The essential guide for B2C marketing: Indispensable ideas for cultivating more customers
Marketing is all about knowing who you’re speaking to.
If you want to make sure that you’re consistently selling products and services to a crowd of happy customers, then you need to make sure that you not only know your target market, but empathise with their pain points, understand their desires, and speak in their preferred language.
Before you can start translating your marketing messages into campaigns that resonate with your customers, you’ll need to ask yourself one essential question. Are you advertising to other brands, or are you selling to consumers?
“B2C Marketing”, or business to customer advertising, refers to the tactics that companies use to promote their services and products to the public. Unlike B2B (business to business), B2C marketing strategies often rely on a firm’s ability to capitalise on the value of the brand, evoke emotional responses, and generate social proof.
B2C companies understand that their customers are more likely to make impulse decisions, can be swayed by various factors, and require trust to establish loyalty. However, it’s worth noting that not all B2C prospects respond to the same marketing methods. If you want to make sure that you’re making the right kind of mark on your industry, then you need to start by creating your very own B2C marketing definition.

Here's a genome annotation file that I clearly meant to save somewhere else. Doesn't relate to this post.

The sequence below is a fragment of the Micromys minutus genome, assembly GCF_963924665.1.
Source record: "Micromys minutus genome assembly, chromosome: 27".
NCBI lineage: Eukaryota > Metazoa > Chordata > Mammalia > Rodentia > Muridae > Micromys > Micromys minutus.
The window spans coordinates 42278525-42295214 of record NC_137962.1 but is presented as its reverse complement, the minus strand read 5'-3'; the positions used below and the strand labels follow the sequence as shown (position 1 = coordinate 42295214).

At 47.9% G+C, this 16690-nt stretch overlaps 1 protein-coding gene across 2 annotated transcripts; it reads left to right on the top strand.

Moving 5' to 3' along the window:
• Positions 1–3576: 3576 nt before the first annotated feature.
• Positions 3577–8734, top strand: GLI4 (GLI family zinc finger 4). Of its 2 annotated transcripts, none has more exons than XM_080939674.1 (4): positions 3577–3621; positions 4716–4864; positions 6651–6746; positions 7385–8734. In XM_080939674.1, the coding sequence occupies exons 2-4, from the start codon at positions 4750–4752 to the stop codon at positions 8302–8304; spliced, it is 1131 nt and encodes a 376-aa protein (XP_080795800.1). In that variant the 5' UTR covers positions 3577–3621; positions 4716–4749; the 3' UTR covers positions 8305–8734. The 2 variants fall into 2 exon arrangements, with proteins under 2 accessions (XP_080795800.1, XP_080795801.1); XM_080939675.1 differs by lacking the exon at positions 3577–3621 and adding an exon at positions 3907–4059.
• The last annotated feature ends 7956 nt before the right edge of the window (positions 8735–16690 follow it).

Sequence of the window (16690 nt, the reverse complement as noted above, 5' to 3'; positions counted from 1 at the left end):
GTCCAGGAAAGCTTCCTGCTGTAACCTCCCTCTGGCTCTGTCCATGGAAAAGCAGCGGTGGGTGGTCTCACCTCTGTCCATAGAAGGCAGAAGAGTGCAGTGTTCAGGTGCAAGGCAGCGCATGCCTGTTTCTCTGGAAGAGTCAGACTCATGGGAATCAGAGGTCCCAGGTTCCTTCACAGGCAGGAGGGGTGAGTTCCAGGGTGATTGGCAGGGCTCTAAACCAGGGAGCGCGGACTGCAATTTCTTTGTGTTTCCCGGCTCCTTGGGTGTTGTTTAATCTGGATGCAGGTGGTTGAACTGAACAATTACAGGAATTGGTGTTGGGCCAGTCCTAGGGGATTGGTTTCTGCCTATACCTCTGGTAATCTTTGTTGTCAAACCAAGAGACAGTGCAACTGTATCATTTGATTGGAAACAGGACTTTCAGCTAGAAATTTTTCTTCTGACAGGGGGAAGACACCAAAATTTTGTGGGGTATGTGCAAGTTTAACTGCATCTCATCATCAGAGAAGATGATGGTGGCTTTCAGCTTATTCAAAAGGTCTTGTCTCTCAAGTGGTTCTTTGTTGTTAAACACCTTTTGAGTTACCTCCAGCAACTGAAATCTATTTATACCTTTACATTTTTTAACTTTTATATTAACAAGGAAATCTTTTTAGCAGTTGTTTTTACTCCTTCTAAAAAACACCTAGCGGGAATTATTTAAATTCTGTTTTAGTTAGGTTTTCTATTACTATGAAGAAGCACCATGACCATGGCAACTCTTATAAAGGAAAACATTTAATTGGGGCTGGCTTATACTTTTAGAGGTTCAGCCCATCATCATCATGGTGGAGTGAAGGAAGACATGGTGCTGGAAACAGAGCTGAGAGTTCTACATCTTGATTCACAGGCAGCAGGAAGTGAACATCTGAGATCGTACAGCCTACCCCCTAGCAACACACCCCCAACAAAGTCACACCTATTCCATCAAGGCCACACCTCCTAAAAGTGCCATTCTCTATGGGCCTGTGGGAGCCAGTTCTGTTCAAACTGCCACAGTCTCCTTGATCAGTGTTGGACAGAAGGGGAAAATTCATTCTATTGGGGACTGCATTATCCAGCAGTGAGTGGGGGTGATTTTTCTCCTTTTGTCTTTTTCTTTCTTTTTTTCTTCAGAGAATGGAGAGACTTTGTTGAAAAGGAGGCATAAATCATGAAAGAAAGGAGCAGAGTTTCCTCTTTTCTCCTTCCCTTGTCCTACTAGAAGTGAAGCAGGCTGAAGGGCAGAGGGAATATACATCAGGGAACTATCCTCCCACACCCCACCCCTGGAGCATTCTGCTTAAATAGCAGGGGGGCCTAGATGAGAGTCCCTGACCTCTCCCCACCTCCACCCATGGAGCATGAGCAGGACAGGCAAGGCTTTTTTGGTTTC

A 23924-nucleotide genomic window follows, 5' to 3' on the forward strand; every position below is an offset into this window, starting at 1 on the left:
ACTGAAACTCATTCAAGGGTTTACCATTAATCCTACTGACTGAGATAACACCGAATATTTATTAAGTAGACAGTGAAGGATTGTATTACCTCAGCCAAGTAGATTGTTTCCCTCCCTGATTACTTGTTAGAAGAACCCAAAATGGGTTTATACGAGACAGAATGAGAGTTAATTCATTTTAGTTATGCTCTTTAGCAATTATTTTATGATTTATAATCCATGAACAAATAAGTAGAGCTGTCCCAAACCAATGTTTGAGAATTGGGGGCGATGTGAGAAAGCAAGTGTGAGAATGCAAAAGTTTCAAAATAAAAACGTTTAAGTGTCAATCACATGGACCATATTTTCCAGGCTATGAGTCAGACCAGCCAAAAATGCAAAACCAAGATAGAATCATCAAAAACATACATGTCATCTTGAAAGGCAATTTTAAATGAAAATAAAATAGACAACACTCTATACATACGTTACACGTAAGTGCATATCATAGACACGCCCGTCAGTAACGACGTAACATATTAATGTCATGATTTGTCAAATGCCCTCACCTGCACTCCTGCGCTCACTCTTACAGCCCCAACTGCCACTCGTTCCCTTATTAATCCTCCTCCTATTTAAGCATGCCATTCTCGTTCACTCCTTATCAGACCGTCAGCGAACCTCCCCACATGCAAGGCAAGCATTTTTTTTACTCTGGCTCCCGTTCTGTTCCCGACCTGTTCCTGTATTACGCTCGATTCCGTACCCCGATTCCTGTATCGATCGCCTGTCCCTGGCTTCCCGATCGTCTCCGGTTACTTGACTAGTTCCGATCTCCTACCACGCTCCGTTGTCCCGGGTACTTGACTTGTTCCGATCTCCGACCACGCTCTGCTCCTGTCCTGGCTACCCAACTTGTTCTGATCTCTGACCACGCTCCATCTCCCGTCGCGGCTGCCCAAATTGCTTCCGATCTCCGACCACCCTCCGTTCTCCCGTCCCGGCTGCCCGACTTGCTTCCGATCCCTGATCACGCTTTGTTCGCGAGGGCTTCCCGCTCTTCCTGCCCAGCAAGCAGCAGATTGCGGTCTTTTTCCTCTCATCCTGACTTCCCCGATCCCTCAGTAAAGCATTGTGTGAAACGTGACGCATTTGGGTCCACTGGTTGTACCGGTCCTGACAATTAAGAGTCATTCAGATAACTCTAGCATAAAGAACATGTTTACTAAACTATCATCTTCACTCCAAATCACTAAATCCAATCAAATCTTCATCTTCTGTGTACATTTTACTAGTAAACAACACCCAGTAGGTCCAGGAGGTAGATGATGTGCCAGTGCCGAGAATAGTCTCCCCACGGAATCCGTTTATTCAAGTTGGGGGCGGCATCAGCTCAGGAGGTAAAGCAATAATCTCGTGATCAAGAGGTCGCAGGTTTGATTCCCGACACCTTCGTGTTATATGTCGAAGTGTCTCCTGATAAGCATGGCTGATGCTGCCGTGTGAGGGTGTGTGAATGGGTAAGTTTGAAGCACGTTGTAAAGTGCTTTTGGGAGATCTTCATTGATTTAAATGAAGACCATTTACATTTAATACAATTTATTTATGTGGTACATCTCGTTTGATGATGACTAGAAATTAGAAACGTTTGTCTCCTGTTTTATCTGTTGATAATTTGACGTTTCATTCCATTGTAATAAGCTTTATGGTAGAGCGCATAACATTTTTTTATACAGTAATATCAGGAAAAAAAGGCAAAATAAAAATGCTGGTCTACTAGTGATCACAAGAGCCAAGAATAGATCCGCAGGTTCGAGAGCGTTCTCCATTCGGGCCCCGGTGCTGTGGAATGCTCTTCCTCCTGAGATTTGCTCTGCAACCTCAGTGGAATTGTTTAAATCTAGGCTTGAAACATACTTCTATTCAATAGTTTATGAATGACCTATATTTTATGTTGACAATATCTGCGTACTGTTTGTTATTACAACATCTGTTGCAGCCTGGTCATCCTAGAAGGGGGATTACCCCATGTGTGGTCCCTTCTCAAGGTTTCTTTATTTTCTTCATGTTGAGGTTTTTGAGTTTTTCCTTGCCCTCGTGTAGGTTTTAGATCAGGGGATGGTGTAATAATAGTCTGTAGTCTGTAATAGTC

What is B2C marketing: Separating B2B and B2C marketing
In this guide, you’ll learn which B2C marketing strategies are the most effective, and we’ll look at examples from successful organisations, and determine how you can craft your own B2C marketing plan. However, before we get to that point, let’s answer the most important question: “What is B2C marketing?”
As mentioned above, B2C marketing is any tactic a company uses to engage and sell to a consumer. However, to truly understand what the term “B2C” means, you need to know the difference between B2B and B2C marketing.
Believe it or not, there’s a distinct difference between a marketing plan tailored to a customer and one designed for another business. While you’re still marketing to people, either way, research shows that the difference between the two strains of advertising runs deeper than you might expect.
For instance, in B2B marketing, companies often work to streamline and simplify the buying process to save money and time. B2B purchases are often focused more on “logic” while consumer purchases are linked more closely to emotion.
Additionally, while consumers can make impulse purchases based on how they feel at any given moment, B2B consumers must be able to prove a return-on-investment for their purchase. This means that you’re less likely to make a sale based on fundamental design elements like colour or font presented at a point-of-sale.
Connecting to customers: The tiers of a B2C marketing strategy
As with most things in the branding world, there’s no ultimate guide to engaging your audience with a B2C marketing strategy. As new channels, preferences, and technologies continue to emerge, it makes sense that the B2C environment will continue to change.
However, it’s worth noting that many companies involved with B2C marketing will focus on three essential tiers when they’re choosing the right strategies for promotion.
Step 1: Make customers into ambassadors
Customers are more likely to make decisions based on emotion than businesses. However, that doesn’t mean that your prospects and clients don’t need a little help when it comes to trusting your brand. In a highly cynical world, today’s leads are looking for signs that they can trust your company before they make a purchase. This means that B2C marketing campaigns rely heavily on social proof.